Fusing does have its limitations. Most pieces are flat, 2D. You can make different shapes using moulds but things like drinking glasses, oven dishes, items that go from hot to cold quickly are not really suited to fused glass. There is a thing called Thermal Shock – if the glass is suddenly exposed to extreme heat or cold, the thermal shock (strain) will cause the glass to break.

Most kitchenware, like Pyrex, is made of borosilicate glass which is a special type of glass. Borosilicate glass is a type of glass with silica and boron trioxide as the main glass-forming constituents. Borosilicate glasses are known for having very low coefficients of thermal expansion, making them more resistant to thermal shock than any other common glass.

There are many, many types of glass out there. All have different uses but that’s a subject for another time!


A note on annealing – Annealing of glass is a process of slowly cooling hot glass objects after they have been formed, to relieve residual internal stresses. Annealing of glass is critical to its durability. Glass that has not been properly annealed retains thermal stresses. Inadequately annealed glass is likely to crack or shatter when subjected to relatively small temperature changes or to mechanical shock or stress. It even may fail spontaneously.

I use a glass manufactured in Mexico called Oceanside 96 (used to be Spectrum System 96). I buy it in sheet form, frit (small bits of glass in different graded sizes), powder and stringers, as shown below.


Photo showing different colours of sheet glass

Colourful individual sheets of glass.

Glass Frit in jars

Colourful jars of frit.

Glass stringers

Colourful strands of glass (stringers).

How I work

Each piece I make is carefully planned and designed. I research first, make a drawing, then make prototypes and design a kiln schedule for the item/s. I check it won’t be mega expensive to produce, therefore making the retail price too much and not worth carrying on with…..I’ve had a few pieces that were just one offs because they cost too much to make. Art glass and Fusing isn’t cheap and I have to maximise the amount of pieces I can cut out of a sheet of glass. I have a nifty spreadsheet which works it all out for me!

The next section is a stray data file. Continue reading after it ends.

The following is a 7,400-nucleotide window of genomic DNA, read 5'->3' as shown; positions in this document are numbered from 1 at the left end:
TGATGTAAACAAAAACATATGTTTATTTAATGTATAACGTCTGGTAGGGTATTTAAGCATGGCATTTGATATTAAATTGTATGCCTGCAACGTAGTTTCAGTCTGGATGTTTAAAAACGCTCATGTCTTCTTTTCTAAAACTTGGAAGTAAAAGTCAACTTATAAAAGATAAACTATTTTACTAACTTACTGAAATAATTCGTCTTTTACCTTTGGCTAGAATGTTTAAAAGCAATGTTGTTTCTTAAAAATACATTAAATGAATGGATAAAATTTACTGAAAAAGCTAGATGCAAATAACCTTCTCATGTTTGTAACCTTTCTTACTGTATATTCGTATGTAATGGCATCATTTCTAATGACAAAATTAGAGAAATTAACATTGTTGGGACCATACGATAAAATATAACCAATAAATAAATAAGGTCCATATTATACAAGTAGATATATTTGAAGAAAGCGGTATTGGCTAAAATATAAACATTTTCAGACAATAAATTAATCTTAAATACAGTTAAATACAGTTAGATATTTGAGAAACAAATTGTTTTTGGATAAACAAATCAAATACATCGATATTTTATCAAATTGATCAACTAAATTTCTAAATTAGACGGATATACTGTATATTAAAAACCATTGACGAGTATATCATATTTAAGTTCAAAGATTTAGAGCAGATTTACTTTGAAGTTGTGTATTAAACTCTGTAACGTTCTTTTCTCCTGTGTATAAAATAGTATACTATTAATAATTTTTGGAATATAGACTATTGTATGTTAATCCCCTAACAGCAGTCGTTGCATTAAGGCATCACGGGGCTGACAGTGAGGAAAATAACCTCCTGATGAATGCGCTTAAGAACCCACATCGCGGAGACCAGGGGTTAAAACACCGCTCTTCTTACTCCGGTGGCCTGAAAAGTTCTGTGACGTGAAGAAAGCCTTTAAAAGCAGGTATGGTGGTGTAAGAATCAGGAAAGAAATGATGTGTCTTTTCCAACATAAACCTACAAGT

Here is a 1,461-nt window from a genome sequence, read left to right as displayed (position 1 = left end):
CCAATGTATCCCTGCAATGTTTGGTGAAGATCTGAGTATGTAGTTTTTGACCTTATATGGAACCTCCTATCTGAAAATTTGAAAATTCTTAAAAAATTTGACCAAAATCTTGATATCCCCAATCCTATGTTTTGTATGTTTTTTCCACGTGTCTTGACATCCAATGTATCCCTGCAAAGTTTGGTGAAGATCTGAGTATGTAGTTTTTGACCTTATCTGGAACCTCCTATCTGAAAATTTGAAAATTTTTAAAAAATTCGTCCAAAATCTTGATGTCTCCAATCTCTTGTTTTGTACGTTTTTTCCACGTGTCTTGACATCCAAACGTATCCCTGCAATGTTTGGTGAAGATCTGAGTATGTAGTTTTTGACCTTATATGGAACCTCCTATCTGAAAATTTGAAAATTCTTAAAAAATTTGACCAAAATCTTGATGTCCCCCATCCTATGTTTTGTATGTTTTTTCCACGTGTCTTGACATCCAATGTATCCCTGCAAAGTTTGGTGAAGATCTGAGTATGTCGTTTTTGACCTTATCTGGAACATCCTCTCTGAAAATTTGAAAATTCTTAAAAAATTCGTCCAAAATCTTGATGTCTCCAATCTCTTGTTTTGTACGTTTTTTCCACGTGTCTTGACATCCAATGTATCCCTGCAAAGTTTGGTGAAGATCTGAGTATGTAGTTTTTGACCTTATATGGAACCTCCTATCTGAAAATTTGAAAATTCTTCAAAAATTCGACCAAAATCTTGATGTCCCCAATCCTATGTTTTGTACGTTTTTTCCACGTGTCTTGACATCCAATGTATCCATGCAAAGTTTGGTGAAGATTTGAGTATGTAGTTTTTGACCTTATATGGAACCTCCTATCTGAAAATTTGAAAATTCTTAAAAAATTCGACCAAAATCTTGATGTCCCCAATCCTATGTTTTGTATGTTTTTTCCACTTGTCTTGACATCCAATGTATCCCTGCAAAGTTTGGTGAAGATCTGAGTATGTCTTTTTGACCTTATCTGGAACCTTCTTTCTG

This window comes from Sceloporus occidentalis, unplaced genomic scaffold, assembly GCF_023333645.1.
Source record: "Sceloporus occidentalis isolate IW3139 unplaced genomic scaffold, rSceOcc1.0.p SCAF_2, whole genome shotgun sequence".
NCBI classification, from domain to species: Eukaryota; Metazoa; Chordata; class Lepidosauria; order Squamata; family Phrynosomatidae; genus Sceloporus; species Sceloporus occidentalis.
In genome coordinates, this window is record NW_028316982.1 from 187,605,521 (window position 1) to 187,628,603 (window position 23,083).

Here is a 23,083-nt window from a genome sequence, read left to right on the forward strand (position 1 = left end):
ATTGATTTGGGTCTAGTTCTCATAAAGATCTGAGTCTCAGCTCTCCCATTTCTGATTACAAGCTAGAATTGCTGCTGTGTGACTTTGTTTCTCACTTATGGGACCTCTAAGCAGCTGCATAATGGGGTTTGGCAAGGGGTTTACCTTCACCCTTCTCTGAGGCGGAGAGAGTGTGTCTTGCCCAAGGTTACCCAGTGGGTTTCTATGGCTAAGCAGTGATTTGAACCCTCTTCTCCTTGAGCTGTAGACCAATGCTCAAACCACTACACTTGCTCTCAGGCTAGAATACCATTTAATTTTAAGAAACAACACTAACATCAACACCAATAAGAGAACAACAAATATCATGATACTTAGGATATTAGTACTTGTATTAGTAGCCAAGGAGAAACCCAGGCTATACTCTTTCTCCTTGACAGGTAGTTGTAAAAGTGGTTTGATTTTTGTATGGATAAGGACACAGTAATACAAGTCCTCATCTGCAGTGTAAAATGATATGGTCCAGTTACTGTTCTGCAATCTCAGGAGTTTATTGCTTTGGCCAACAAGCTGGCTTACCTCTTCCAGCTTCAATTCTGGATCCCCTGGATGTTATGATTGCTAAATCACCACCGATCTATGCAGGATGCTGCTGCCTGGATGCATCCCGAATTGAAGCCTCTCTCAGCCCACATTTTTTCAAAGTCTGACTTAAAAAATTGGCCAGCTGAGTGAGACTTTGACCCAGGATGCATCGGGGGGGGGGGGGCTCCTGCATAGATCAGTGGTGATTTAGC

Whatever I’m making, I take the utmost care in creating every single piece.

From start to finish, this is the rough process of making a piece:

  • Cut the glass: Most of the time I hand-cut using a glass scorer. Sometimes, for more intricate pieces or shapes, I use my glass saw and grinder.
  • Clean the glass: This is really important as any foreign objects or specks can ruin a piece once firing in the kiln.
  • Arrange the glass: Some designs are more time consuming than others. My large snowflakes are tricky to make and take a long time – Each one has over 60 individual pieces of glass to arrange! Whether it’s a simple or technical design, I must be careful to make sure everything is joined together so it’ll fuse! Most pieces have two layers of 3mm glass, fused together.
  • Clean the glass again.
  • Transfer to the kiln shelf, making sure everything is still in place and held together.
  • Set the kiln schedule: Different pieces need different schedules, depending on the outcome I want. I won’t get too technical here! The hottest my pieces go is 804 degrees Celsius . A full schedule takes around 14-20 hours to complete, plus cooling down time! Everything is heated in the kiln through a series of ramps (rapid heating) and soaks (holding at specific temperatures) to melt and fuse the glass pieces together. The process also ensures the strength and stability of the glass (annealing).